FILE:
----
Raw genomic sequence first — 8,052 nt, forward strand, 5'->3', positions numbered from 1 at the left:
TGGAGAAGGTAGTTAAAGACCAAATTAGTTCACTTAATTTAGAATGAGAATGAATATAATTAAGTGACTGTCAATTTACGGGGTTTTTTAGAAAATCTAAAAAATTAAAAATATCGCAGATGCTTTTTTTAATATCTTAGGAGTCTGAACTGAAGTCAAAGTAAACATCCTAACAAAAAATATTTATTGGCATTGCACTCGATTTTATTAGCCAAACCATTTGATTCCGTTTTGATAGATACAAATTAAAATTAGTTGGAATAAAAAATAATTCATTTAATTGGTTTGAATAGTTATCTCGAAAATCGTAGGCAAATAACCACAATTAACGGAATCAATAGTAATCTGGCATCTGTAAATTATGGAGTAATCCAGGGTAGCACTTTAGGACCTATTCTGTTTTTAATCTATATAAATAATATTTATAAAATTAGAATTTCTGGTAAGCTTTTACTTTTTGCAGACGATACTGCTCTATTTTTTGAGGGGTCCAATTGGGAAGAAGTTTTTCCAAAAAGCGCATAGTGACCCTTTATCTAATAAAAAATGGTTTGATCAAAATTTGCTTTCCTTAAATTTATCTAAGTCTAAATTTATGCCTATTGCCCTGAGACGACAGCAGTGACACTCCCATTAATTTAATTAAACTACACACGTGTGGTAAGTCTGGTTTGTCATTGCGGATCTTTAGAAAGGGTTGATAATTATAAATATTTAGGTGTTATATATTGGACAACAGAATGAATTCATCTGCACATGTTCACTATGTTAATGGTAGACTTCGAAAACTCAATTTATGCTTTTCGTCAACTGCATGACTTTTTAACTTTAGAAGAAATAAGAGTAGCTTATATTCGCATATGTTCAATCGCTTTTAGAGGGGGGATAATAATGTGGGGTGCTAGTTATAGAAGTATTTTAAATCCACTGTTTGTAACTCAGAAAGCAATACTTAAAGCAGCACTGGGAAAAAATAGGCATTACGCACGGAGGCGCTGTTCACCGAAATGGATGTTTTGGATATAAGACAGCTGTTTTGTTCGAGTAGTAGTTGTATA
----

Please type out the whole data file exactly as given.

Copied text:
Raw genomic sequence first — 8,052 nt, forward strand, 5'->3', positions numbered from 1 at the left:
TGGAGAAGGTAGTTAAAGACCAAATTAGTTCACTTAATTTAGAATGAGAATGAATATAATTAAGTGACTGTCAATTTACGGGGTTTTTTAGAAAATCTAAAAAATTAAAAATATCGCAGATGCTTTTTTTAATATCTTAGGAGTCTGAACTGAAGTCAAAGTAAACATCCTAACAAAAAATATTTATTGGCATTGCACTCGATTTTATTAGCCAAACCATTTGATTCCGTTTTGATAGATACAAATTAAAATTAGTTGGAATAAAAAATAATTCATTTAATTGGTTTGAATAGTTATCTCGAAAATCGTAGGCAAATAACCACAATTAACGGAATCAATAGTAATCTGGCATCTGTAAATTATGGAGTAATCCAGGGTAGCACTTTAGGACCTATTCTGTTTTTAATCTATATAAATAATATTTATAAAATTAGAATTTCTGGTAAGCTTTTACTTTTTGCAGACGATACTGCTCTATTTTTTGAGGGGTCCAATTGGGAAGAAGTTTTTCCAAAAAGCGCATAGTGACCCTTTATCTAATAAAAAATGGTTTGATCAAAATTTGCTTTCCTTAAATTTATCTAAGTCTAAATTTATGCCTATTGCCCTGAGACGACAGCAGTGACACTCCCATTAATTTAATTAAACTACACACGTGTGGTAAGTCTGGTTTGTCATTGCGGATCTTTAGAAAGGGTTGATAATTATAAATATTTAGGTGTTATATATTGGACAACAGAATGAATTCATCTGCACATGTTCACTATGTTAATGGTAGACTTCGAAAACTCAATTTATGCTTTTCGTCAACTGCATGACTTTTTAACTTTAGAAGAAATAAGAGTAGCTTATATTCGCATATGTTCAATCGCTTTTAGAGGGGGGATAATAATGTGGGGTGCTAGTTATAGAAGTATTTTAAATCCACTGTTTGTAACTCAGAAAGCAATACTTAAAGCAGCACTGGGAAAAAATAGGCATTACGCACGGAGGCGCTGTTCACCGAAATGGATGTTTTGGATATAAGACAGCTGTTTTGTTCGAGTAGTAGTTGTATA